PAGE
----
• Introduce legislation in the Mississippi Senate and House of Representatives that offers qualifying seniors benefits under Program of All-Inclusive Care for the Elderly (PACE). For people who are eligible, PACE’s comprehensive service package enables them to remain in their community rather than receive care in nursing, convalescent or personal care homes. Other benefits of PACE include capped financing for the program, which allows providers to deliver virtually all of the health services the participants need.
  • Advocate for sufficient funding to eliminate the waiting list for Medicaid’s Elderly and Disabled Waiver Program

The MLBC’s education agenda consisted of making sure public schools are being properly funded, addressing the “teacher shortage” crisis, and also addressing the steadily lowering number of college-educated graduates. The MLBC says that the Mississippi Adequate Education Program (MAEP) has continually had problems, but the biggest issue is underfunding. The MAEP was originally set up to “provide equitable funding to all local school districts,” and was to make sure every child in Mississippi received a quality education, regardless of their zip code. In 2007, the Mississippi Department of Education issued 7,620 teacher licenses, but in 2017, only 603 licenses were given out. In 2014, 1,578 Mississippi students at a Mississippi College graduated. In 2018, that number dropped to only 936. The MLBC’s legislative action pertaining to education will include (but are not limited to):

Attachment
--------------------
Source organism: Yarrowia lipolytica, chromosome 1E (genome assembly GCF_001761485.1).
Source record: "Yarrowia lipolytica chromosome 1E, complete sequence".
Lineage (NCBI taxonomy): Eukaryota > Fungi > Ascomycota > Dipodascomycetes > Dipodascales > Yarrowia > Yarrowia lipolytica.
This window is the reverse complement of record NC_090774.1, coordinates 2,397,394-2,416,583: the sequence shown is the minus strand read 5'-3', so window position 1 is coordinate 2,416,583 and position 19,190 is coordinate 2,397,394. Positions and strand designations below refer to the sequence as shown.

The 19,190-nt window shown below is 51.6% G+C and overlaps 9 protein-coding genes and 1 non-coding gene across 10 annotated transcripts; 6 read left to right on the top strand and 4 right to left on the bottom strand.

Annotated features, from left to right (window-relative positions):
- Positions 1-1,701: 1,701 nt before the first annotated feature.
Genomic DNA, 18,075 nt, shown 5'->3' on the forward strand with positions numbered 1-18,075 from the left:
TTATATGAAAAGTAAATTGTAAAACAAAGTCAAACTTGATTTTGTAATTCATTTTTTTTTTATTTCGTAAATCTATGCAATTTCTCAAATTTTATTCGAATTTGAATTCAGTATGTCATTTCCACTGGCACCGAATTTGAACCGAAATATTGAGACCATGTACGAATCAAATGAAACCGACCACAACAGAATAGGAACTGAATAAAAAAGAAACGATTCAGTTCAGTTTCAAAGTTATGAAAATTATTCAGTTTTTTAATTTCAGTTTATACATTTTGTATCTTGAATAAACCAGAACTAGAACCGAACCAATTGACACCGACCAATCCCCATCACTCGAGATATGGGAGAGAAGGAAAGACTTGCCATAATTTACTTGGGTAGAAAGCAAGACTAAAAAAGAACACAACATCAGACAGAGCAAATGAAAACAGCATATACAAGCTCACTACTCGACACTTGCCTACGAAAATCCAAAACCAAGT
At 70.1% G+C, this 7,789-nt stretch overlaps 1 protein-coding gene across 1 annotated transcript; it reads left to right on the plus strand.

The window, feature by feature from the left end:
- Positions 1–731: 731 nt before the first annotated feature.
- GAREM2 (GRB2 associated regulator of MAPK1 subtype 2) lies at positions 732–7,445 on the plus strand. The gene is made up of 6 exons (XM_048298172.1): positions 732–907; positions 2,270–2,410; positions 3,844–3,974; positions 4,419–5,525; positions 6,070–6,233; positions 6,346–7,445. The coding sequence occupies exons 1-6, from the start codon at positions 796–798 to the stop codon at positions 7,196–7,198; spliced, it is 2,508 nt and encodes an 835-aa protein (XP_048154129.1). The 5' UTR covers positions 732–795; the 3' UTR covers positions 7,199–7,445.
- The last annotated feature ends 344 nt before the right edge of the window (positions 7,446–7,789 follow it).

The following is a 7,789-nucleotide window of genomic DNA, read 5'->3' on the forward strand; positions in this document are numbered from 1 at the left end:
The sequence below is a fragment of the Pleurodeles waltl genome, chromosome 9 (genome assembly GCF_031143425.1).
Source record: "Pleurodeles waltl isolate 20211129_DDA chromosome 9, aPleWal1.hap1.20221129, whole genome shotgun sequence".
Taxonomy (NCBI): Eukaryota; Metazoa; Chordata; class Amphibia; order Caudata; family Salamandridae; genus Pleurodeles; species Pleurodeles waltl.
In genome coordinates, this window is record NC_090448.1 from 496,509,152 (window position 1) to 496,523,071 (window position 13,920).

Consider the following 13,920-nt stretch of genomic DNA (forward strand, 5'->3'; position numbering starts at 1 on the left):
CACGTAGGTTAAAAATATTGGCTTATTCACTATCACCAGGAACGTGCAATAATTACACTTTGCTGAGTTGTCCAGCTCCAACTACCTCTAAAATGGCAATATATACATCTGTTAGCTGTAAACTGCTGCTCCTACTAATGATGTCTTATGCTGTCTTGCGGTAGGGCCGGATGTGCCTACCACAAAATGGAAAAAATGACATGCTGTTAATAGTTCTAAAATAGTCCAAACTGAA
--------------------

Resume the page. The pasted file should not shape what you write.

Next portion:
• Introduce legislation in the Mississippi Senate and House of Representatives that calls for funding of each public school district in the State of Mississippi according to Mississippi law.
  • Mandate the Legislature dedicate 25% od year over year revenue growth toward the funding of MAEP
  • Introduce legislation in the Mississippi Senate and House of Representatives to allow for up to ten percent (10% non-certified teachers in core areas. Implementing this change in the law will allow public schools to be more closely aligned with the twenty-five (25%) standard applicable to Mississippi’s charter schools.
  • Allow teachers with passing Praxis scores in certain subject areas to be certified to teach in those areas regardless of their scores in other subject areas.
  • Modify the ACT requirement to allow teacher certification if a student has an ACT score of 21 or a 3.0 grade point average.